William got ‘choked up’ over Paddington Bear tributes to the Queen
The Prince of Wales has told funeral workers in Windsor that he got “choked up” seeing Paddington Bear tributes to the Queen as he carried out his first engagement since her funeral.
William and his wife the Princess of Wales greeted volunteers and operational staff and praised their work during events surrounding the Queen’s committal service in Windsor.
The pair, who wore black as they continued to observe the royal mourning period, met about 30 people at Windsor Guildhall on Thursday afternoon.
It is the things you don't expect that get to you
Vice Lord Lieutenant Graham Barker and Windsor council’s lead royal funeral planner, Andrew Scott, introduced them to staff and volunteers representing different sectors who supported the crowds on Monday.
They included St John Ambulance volunteers, council workers, stewards, Crown Estate staff and logistics teams.
William told a member of the logistics team that “certain moments catch you out” as they spoke about the last few days.
The prince said: “If you flip it on its head, it is always very comforting that so many people care. It makes it a lot better.
“There are certain moments that catch you out. You are prepared for all but certain moments catch you out.”
He added: “It is the things you don’t expect that get to you,” adding that he got “choked up” over the Paddington tributes.
Speaking later to council workers, William also joked about there being a new “competition” between Paddington Bear and the corgis.
He said Paddington is “a new addition” but “the corgis have been there for longer”.
William and Kate also spoke to members of the Crown Estate, who helped to organise the floral tributes in Windsor, about the number of flowers left by members of the public.
The heir to the throne described the colours as “amazing”, with Kate adding: “The spotlight was on Windsor and it looked incredible, so well done.”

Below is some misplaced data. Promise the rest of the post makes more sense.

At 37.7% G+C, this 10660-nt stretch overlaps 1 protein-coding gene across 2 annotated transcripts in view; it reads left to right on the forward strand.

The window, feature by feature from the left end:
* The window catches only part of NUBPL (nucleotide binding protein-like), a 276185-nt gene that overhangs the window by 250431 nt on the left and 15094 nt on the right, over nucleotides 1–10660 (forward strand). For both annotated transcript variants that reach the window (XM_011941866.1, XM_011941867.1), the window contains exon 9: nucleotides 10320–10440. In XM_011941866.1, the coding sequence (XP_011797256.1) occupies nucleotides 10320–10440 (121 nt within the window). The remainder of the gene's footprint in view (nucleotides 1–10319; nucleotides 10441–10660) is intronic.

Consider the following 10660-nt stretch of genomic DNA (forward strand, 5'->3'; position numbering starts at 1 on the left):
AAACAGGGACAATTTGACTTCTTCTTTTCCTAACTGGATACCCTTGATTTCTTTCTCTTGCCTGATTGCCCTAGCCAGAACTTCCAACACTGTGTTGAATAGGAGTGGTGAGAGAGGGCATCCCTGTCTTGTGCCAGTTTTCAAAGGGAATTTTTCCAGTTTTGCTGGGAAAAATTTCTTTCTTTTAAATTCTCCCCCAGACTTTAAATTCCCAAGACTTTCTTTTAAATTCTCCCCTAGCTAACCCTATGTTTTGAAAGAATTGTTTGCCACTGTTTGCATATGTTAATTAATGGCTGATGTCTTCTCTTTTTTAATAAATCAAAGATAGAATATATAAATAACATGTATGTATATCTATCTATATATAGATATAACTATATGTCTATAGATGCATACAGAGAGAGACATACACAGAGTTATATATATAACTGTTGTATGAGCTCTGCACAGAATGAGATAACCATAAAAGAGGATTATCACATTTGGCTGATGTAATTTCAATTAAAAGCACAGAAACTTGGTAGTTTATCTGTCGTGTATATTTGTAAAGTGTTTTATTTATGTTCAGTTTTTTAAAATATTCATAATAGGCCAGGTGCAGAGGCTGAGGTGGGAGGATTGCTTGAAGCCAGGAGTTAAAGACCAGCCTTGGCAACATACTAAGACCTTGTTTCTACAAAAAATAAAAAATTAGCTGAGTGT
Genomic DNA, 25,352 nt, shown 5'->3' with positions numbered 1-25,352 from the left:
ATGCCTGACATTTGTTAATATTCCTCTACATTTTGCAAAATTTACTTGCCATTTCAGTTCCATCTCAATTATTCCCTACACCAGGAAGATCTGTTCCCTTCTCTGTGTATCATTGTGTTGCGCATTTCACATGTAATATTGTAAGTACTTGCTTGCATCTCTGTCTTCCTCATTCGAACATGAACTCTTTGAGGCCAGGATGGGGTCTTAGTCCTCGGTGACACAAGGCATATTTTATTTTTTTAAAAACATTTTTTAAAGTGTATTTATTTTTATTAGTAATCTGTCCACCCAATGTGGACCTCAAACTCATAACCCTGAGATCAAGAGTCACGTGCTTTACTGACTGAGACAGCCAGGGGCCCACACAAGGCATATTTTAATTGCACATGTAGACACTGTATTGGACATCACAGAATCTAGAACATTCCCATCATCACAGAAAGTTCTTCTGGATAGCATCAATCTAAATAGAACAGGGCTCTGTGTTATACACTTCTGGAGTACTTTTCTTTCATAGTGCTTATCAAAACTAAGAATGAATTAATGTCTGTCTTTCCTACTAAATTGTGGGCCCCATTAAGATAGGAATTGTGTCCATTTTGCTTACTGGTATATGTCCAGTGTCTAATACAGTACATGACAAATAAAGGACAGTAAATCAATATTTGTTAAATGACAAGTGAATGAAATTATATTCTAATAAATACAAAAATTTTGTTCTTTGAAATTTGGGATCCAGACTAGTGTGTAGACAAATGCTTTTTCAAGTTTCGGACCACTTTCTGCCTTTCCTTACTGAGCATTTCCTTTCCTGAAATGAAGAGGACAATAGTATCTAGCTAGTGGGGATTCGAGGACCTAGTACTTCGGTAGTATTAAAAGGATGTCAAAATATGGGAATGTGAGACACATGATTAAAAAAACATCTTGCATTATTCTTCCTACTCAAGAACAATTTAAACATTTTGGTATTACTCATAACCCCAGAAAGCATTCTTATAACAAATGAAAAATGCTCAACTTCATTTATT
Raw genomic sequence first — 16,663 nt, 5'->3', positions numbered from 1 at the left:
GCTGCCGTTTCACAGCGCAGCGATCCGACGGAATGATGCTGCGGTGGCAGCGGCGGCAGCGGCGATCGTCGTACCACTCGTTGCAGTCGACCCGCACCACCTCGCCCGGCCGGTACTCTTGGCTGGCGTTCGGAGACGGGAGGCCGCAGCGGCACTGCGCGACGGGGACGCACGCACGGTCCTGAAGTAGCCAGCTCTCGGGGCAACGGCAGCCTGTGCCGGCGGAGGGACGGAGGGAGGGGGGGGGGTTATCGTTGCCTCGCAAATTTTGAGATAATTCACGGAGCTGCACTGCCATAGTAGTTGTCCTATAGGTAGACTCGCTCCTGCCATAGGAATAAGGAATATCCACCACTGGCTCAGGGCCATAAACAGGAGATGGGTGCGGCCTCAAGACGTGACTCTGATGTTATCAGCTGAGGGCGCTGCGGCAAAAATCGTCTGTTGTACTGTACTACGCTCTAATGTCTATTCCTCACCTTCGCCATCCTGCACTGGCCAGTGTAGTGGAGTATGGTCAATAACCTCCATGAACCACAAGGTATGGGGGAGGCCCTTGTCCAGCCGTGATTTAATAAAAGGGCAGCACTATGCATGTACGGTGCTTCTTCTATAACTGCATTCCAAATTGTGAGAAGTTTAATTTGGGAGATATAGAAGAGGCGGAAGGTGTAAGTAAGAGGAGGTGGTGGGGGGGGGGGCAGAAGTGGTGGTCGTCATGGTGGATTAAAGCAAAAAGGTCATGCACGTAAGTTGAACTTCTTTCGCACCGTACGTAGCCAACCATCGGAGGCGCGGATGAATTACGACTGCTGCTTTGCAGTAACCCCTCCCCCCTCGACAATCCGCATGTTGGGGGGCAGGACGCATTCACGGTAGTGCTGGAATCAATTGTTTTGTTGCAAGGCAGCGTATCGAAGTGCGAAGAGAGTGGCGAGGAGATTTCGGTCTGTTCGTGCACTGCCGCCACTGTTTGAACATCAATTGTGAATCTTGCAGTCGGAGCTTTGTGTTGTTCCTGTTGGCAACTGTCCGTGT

The prince thanked the team for their work, saying people “don’t see all the hard work that goes into it”, before adding: “We appreciate all the hours you have put in.”
When the Crown Estate staff thanked the pair for coming to say thank you, Kate said: “It’s the least we could do. We should have been volunteering.”
They also spoke to a group of Royal Borough ambassadors, and the princess asked if many people in the crowds were locals. The ambassadors told her that people in the crowd had turned up from all over the world.
“It’s amazing how many people wanted to come and pay their respects,” the princess said.
William said later: “It’s been a busy few days but you guys have been doing long hours as well, so thank you so much.”
Speaking to the transport workers who helped to organise road closures and car parks, he said: “We were quite worried that with everyone coming here it would shut down the whole town, but it kept moving.”
Kate added: “We were grateful we could still got the children to and from school.”
The engagement was one of William’s first since he became the heir apparent and became known as the Prince of Wales – with Kate as the Princess of Wales – after the death of his grandmother and the accession of his father, Charles.
Other royals are also undertaking engagements on Thursday to thank people involved in the Queen’s funeral and to recognise the service of those on deployment overseas.
The Earl of Wessex is visiting Estonia and Germany in his role as Royal Colonel of 2nd Battalion of The Rifles and Royal Honorary Colonel of the Royal Wessex Yeomanry.
The Princess Royal is travelling to Portsmouth Naval Base to meet Royal Navy personnel who took part in the funeral procession, and then to St Omer Barracks, Aldershot, to thank those who provided logistical support during the funeral.
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